Other features of the room include a master bathroom with a rainfall shower and L'Occitane toiletries. The console for the sink is made from local timber, and the basin carved from natural stone. Expect to stumble across books from the owner's personal library.
Suites include Fiji water, complimentary Wi-Fi, a Nespresso machine, air-conditioning and a stocked mini bar with local tequilas and refreshments.
Other suites on the property include The Townhouse Labyrinth, which is split over four levels offering further seclusion; as well as The Family Village suite and the Master Suites located on Casa Malca's beachfront.
Casa Malca has two impressive pools, including an underground adult-only grotto. There are two bars and three restaurants, and for those unable to get a room, the hotel offers a day pass for travellers to experience some of the immersive art and relax on the beach.
The property also launched its new Calma spa this year, offering a range of sublime treatments, including hot stone massage, facials, and hydrotherapy. Access to the spa is via a spiral staircase leading to rooftop, panoramic views of the jungle and ocean.
The infamous Haring Bar is a must to relax and enjoy a Keith Sour cocktail. Adorned with Haring's art, the lounge area is romantic, lowly lit by chandeliers filled with candles and rich artisan textiles which decorate the room. It is a must-see for art fanatics.
For a fine dining experience, try one of Casa Malca's three restaurants, each themed to reflect a different dining experience.
For those seeking a taste of Asia, try Ambrosia. Led by Mexican chef Jonathan Carbajal, choose between being outdoors on the beach or indoors surrounded by more Keith Haring artwork and Jenga-style interiors made from recycled wood.
Try the breaded Goude (Kushiage De Queso), a lightly breaded delight of gouda cheese, beautifully presented. The gouda is creamy and flavoursome, and the dish reminiscence of a twist on Spanish croquetas. It is accompanied by a Tonhkcatsup, a sauce that is sweet and prepared with oriental herbs and coriander, as well as a tartar sauce enhanced with parsley.
The Hamachi is a cold-water fish from Japan, and Casa Malca's tender, fresh offering with ponzu and fried leek adds balance to the flavours, whilst the shiso leaf adds texture and variation. For those looking for a kick, the chilli serrano is a great addition. The dish is perfectly accompanied with their hibiscus flower Jamaica Mezcal Margarita.
Other recommendations for Ambrosia include the short rib marinated for six hours and simmered for 26; the meat is tender and falls off the bone. The rich and flavoursome miso soup with shitake mushrooms, Wakamin, is delightful. Finish with the churros for dessert accompanied by three different sweet sauces, including dulce de leche.
Head of Mad Man
For the best seafood experience, try the Head of Mad Man, the newest of the restaurants located on the beach and inspired by the works of artist Jean-Michel Basquiat. The restaurant is a personal favourite of many guests and has an impressive spray-painted industrial mural.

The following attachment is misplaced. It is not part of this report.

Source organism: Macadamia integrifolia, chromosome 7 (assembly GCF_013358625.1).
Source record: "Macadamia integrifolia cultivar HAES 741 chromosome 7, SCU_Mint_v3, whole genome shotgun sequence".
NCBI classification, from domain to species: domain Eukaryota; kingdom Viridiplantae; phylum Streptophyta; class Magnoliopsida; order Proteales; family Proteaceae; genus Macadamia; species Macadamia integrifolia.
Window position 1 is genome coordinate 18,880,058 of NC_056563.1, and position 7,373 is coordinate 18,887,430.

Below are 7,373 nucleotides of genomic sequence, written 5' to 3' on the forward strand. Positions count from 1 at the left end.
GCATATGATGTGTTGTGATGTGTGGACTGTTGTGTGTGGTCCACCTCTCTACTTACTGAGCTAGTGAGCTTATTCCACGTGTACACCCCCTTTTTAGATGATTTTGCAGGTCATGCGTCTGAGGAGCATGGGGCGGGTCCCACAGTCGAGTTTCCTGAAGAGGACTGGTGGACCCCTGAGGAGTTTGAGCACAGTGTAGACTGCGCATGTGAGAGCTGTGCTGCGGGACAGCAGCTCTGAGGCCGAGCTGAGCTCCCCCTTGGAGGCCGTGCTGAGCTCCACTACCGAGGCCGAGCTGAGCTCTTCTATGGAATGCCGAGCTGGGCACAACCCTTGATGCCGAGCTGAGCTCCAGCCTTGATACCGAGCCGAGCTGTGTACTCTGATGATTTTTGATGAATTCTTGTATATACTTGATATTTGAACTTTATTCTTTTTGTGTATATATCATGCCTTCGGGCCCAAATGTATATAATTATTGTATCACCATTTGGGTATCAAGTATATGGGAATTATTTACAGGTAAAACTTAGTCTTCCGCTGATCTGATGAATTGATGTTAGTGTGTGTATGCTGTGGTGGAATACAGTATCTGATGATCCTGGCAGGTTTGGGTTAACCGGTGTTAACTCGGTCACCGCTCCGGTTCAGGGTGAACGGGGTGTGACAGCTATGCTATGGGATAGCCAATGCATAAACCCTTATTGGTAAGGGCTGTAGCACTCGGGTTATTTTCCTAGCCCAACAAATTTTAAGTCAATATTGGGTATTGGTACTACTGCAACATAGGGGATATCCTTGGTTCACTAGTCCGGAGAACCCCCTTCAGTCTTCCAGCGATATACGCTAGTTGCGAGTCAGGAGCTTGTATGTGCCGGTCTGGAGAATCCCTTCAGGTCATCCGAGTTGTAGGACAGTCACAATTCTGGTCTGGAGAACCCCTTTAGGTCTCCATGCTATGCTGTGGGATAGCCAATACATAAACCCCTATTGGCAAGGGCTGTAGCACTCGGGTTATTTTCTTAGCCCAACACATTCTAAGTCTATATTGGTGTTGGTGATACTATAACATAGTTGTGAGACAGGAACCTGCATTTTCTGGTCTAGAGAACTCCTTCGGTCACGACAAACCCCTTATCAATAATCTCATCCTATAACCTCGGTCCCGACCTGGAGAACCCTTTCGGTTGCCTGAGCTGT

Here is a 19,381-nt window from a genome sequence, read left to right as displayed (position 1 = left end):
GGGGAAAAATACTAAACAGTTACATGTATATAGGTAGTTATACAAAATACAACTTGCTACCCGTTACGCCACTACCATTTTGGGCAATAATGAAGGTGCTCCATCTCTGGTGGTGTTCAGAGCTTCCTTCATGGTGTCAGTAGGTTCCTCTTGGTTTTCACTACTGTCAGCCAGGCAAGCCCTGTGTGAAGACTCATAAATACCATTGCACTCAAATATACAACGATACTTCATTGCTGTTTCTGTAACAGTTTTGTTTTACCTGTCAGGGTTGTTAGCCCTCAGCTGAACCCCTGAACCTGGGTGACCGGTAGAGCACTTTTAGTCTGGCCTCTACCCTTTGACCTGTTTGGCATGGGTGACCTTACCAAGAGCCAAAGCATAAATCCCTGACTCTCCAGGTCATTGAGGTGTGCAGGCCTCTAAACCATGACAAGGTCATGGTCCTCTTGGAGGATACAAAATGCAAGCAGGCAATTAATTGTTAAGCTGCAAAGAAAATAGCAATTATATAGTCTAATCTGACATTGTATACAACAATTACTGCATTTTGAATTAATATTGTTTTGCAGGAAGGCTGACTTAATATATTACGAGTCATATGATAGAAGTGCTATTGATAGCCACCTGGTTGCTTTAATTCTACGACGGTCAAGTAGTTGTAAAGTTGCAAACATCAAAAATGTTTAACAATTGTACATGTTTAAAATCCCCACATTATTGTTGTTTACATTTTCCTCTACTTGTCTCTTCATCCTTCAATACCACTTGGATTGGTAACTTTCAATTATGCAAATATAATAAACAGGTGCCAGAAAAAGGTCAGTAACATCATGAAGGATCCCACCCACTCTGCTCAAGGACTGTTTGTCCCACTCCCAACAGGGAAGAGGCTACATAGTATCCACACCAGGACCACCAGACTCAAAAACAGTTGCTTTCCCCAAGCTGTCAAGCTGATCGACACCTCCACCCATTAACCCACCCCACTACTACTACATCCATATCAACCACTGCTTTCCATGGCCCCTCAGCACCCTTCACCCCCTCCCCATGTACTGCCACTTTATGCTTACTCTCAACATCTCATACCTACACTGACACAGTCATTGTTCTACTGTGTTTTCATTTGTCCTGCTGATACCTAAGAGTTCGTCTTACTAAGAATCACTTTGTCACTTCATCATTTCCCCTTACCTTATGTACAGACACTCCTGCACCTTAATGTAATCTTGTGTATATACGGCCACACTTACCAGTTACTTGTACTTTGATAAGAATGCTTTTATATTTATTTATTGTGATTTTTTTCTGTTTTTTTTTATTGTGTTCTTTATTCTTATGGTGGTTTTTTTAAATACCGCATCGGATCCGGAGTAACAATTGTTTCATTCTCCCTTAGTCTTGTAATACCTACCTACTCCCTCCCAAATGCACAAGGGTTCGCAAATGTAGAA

It holds sentimental value to Lio Malca and guests can enjoy dishes including the fresh yet versatile Pear Salad, a fusion of blue cheese mousse, red wine and walnuts, finished with a rich, creamy balsamic dressing. Other recommendations include the catch of the day, Baja oysters served with a fresh chilli sauce, and Nigerian jumbo shrimp.
A gastronomic dining experience, Philosophy fuses both European and Mexican cuisine passed down from generations.
During the day, sit back and relax with a local beer or some light seafood. In the evening, enjoy the dining room, laden with eccentric treasures collected over the years, including antique dolls in caskets, further artwork, and books from Malca's collection.
Persian carpets are seen throughout, and candlelit chandeliers bring ambience to your dining experience. Sit comfortably on 19th century chairs to begin a dining experience, tantalising to the tastebuds with premium, locally sourced ingredients.
The freshly baked bread of the house, made from avocado leaves and red and green tomatoes is recommended whilst perusing the vast menu. Favourites include the expertly carved fillet of beef carpaccio, decorated with edible flowers and slices of mature parmesan. The meaty seared scallops are a delightful twist on a traditional European starter, where the pea-mint purée combined with the sauteed corn and shrimp butter add a punch of flavour.
The mouth-watering Tomahawk accompanied with baby vegetables and pattypan squash is the star of the show. Cooked to perfection and gently seasoned, you can cut through the dish with even a butter knife - perfect for meat lovers. The pineapple sauce adds an element of interest to the otherwise traditional dish.
For those with an unquenchable appetite wanting the best of both worlds, Surf and Turf is a must. The dish comes with 160 grams of high-grade beef filet and freshly caught Caribbean lobster. The presentation is exquisite, adding an element of fun to the plate. The steak arrives with natural jus, whilst the lobster is smoked in citrus for a burst of excitement.
KM 9.5, Carr. Tulum-Boca Paila, 77780 Tulum, Q.R., Mexico
Phone: +52 984 240 2546
For further information and rates, visit Casa Malca HERE
Words by Jheanelle Feanny